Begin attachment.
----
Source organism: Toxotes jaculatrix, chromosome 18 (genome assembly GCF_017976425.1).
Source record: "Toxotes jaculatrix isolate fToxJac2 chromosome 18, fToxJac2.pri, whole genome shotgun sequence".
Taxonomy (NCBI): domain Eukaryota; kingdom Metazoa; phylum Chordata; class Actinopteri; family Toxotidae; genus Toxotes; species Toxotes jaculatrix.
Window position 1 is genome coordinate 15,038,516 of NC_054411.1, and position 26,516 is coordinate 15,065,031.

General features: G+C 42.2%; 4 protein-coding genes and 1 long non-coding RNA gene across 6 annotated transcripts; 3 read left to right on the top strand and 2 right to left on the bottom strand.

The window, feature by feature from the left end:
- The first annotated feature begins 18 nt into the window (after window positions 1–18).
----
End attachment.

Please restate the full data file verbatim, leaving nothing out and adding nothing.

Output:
Source organism: Toxotes jaculatrix, chromosome 18 (genome assembly GCF_017976425.1).
Source record: "Toxotes jaculatrix isolate fToxJac2 chromosome 18, fToxJac2.pri, whole genome shotgun sequence".
Taxonomy (NCBI): domain Eukaryota; kingdom Metazoa; phylum Chordata; class Actinopteri; family Toxotidae; genus Toxotes; species Toxotes jaculatrix.
Window position 1 is genome coordinate 15,038,516 of NC_054411.1, and position 26,516 is coordinate 15,065,031.

General features: G+C 42.2%; 4 protein-coding genes and 1 long non-coding RNA gene across 6 annotated transcripts; 3 read left to right on the top strand and 2 right to left on the bottom strand.

The window, feature by feature from the left end:
- The first annotated feature begins 18 nt into the window (after window positions 1–18).